April 17, 2019 at 18:17 GMT+0000 #349
I have data from an experiment where participants make threat judgments of faces. The faces are computer modeled and parametrically vary along the threat dimension with 7 levels. Participants use one of two response devices to respond (b/w Ss variable). Threat/No threat response buttons appear on the left and right side of the screen and the side is counterbalanced across participants. I am looking at mouse trajectories, specifically area-under-the-curve (AUC). The fixed effects are:
response: i.e. the participant’s response, 2 levels, threat or no-threat
condition: i.e. the response device participants used, 2 levels, gun or controller
threat_level: i.e. the level of facial threat of the face stimulus, 7 levels
responseSide: the side of the screen the participant responded on for the trial, 2 levels, left or right
I initially specified the model like so. I did not include random effects for items as I got convergence errors.
lmm_AUC = afex::mixed(AUC ~ response * condition * threat_level * responseSide + (1|subject_nr), data = WCFT_data_outRM, method = "S",cl=cl)
When I look at the emmip plot for the threat_level main effect I see this.
I realized that I should have included random slopes for these fixed effects. Including them all (maximal model) led to the model failing to converge and a long computation time and removing the correlation among the random slopes did not help. Reducing the random slope structure, I was able to add random slopes for the response effect without convergence errors.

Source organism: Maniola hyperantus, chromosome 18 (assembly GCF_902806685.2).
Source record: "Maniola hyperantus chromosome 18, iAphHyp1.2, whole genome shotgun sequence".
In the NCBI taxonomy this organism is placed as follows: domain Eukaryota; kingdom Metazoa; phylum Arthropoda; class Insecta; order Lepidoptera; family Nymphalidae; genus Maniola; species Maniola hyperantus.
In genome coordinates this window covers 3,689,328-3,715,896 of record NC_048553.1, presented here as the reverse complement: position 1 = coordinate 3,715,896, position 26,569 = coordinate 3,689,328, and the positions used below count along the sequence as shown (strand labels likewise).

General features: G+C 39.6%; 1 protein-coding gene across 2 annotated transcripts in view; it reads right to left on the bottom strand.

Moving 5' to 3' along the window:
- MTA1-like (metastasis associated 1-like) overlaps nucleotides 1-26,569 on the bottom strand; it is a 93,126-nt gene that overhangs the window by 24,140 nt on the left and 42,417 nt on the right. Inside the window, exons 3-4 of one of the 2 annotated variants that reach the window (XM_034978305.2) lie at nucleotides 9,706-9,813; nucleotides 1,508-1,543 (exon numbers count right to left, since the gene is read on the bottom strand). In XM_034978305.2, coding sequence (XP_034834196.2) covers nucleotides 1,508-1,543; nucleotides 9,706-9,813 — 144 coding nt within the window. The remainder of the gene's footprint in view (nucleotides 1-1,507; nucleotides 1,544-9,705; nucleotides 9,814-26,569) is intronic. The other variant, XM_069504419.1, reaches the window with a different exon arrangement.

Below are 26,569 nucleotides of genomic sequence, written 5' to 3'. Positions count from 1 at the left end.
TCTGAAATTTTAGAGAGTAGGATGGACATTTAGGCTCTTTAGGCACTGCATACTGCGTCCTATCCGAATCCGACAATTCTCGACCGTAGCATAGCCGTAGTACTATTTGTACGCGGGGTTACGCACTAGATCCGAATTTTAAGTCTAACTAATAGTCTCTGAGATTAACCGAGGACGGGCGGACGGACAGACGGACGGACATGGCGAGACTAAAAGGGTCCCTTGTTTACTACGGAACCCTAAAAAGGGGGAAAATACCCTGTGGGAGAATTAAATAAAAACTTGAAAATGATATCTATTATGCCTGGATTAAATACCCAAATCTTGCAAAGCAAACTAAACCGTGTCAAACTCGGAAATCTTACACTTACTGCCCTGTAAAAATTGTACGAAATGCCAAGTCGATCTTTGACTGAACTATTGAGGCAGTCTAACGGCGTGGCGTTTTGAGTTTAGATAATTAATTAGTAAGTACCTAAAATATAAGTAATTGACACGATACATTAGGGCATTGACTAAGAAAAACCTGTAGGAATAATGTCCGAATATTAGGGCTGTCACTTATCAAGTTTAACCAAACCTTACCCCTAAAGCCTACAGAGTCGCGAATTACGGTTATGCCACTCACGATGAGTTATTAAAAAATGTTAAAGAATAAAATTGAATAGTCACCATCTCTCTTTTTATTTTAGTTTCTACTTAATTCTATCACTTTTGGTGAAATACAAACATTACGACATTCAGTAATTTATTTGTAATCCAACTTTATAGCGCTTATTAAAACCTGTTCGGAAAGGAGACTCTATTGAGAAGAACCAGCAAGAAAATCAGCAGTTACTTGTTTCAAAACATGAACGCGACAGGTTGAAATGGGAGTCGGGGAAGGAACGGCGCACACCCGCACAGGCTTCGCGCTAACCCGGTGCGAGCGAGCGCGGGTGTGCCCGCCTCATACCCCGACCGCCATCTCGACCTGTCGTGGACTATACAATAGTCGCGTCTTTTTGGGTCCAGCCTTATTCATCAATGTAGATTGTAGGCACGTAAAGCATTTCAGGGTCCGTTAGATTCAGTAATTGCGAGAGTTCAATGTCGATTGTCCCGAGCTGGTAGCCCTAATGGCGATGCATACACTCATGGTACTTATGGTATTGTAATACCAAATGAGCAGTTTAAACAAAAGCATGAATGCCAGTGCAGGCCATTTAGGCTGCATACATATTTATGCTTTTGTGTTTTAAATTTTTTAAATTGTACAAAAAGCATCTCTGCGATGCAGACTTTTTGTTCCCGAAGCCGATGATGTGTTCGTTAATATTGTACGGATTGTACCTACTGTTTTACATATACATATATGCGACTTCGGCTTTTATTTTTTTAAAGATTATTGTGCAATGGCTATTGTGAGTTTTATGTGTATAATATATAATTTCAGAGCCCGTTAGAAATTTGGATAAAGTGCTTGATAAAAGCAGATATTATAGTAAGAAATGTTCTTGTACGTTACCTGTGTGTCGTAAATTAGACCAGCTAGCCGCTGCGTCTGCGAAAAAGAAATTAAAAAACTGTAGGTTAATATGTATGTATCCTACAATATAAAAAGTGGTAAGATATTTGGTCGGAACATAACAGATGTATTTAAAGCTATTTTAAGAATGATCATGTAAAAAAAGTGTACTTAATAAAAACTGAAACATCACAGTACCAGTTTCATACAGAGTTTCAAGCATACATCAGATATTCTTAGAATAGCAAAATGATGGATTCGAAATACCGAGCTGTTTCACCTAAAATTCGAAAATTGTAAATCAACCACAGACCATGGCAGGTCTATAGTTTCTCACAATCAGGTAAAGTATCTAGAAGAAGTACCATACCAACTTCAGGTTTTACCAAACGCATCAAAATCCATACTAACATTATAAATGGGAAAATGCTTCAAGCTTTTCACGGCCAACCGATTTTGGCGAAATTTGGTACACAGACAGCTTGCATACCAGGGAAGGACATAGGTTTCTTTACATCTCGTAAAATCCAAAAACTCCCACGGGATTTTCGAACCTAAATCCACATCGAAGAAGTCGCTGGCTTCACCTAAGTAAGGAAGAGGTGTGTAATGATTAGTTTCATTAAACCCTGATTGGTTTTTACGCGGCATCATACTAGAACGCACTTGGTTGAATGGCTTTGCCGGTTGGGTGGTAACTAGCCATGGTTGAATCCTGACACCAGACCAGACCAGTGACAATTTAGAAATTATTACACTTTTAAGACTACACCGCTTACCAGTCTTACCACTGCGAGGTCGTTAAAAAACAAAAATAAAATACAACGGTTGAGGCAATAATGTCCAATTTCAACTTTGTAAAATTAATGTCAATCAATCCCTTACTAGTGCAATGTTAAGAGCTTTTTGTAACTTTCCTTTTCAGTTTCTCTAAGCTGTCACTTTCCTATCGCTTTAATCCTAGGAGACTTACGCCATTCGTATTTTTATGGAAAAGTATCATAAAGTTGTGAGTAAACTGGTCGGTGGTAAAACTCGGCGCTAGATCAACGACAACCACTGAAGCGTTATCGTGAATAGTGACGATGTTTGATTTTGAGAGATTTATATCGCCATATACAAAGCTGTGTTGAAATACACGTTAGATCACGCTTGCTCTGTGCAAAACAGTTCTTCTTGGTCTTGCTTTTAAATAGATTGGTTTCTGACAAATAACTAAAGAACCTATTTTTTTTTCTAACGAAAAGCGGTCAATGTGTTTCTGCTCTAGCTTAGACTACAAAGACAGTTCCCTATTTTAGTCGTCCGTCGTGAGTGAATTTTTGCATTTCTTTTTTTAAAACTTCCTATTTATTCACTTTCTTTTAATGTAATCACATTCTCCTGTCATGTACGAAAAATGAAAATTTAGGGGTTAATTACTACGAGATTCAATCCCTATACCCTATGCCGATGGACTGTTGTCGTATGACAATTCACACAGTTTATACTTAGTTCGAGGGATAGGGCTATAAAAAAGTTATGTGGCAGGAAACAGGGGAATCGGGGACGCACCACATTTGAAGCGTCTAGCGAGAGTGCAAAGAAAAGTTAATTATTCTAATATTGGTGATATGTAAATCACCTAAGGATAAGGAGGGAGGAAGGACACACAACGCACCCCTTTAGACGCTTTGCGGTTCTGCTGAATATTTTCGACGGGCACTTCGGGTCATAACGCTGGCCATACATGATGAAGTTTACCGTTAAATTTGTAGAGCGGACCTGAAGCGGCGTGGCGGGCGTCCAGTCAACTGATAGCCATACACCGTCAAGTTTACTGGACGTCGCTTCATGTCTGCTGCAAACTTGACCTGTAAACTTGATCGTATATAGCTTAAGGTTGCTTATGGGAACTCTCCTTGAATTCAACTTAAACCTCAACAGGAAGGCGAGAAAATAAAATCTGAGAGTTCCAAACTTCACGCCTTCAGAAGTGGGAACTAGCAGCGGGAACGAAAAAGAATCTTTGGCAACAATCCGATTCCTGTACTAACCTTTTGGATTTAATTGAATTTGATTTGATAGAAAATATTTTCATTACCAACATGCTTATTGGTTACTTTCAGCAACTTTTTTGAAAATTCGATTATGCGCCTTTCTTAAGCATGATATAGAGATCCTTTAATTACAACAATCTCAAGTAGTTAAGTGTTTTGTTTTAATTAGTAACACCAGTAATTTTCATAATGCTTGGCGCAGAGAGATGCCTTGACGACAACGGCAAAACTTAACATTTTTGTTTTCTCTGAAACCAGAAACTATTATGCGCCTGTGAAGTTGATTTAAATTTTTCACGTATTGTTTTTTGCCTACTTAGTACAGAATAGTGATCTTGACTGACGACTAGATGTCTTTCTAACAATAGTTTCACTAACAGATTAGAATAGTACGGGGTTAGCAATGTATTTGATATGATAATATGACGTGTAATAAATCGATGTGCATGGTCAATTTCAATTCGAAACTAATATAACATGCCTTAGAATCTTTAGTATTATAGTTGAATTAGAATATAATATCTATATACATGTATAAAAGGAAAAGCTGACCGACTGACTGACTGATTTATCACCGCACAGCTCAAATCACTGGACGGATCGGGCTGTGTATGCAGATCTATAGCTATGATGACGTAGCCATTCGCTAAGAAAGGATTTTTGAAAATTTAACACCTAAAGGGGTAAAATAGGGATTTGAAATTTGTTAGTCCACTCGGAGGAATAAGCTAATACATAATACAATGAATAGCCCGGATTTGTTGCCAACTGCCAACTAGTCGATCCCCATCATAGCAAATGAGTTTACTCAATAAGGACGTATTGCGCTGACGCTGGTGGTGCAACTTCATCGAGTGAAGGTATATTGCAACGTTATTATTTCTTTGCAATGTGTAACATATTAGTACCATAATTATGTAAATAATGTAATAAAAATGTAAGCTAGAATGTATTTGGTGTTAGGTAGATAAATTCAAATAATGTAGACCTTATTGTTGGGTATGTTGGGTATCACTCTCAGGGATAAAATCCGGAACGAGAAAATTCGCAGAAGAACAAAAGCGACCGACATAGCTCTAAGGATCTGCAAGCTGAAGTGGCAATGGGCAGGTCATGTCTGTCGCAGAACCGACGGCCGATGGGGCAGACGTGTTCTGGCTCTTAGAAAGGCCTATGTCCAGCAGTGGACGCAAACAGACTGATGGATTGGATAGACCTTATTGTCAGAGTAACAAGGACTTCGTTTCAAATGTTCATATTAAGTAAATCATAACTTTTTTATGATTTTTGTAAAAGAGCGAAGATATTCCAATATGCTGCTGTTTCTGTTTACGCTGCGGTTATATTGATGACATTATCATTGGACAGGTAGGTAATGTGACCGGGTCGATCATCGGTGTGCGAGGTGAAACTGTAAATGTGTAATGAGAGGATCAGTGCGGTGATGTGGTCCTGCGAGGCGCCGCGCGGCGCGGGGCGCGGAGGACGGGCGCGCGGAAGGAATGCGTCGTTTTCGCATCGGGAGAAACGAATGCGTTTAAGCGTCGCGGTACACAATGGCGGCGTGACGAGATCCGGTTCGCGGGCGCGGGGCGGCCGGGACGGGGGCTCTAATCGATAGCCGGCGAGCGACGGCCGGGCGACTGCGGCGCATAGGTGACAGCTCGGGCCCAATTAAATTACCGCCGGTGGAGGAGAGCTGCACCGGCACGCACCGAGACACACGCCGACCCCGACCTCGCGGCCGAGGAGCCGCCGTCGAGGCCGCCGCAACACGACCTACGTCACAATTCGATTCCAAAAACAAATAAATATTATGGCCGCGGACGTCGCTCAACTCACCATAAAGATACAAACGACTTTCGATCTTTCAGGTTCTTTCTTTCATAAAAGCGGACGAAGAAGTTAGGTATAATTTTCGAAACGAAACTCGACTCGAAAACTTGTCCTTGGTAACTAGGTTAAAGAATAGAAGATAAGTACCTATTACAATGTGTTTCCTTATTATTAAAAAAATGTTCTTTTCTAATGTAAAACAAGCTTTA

lmm_AUC = afex::mixed(AUC ~ response * condition * threat_level * responseSide + (response|subject_nr), data = WCFT_data_outRM, method = "S",cl=cl)
But when I do this the emmip plot looks different.
Why would inclusion of random slopes for the response factor have an effect on the estimated marginal means for the threat_level factor?
April 24, 2019 at 11:29 GMT+0000 #354
That can happen due to hierarchical shrinkage, which nudges the individual-level effects to follow a normal distribution. If the individual-level effects show a normal distribution around their mean, which is one of the assumptions of the mixed-model framework, this should not have too dramatic effects. Your plot suggests that this assumption is violated here. In any case, it suggests also that the specific pattern across levels of threat is not very strong.
It is difficult to say more without additional details (at least the corresponding standard errors). But removing random-slopes should only be done mildly. Try removing the correlations among slopes first. Please have a look at this discussion in my chapter: http://singmann.org/download/publications/singmann_kellen-introduction-mixed-models.pdf
You must be logged in to reply to this topic.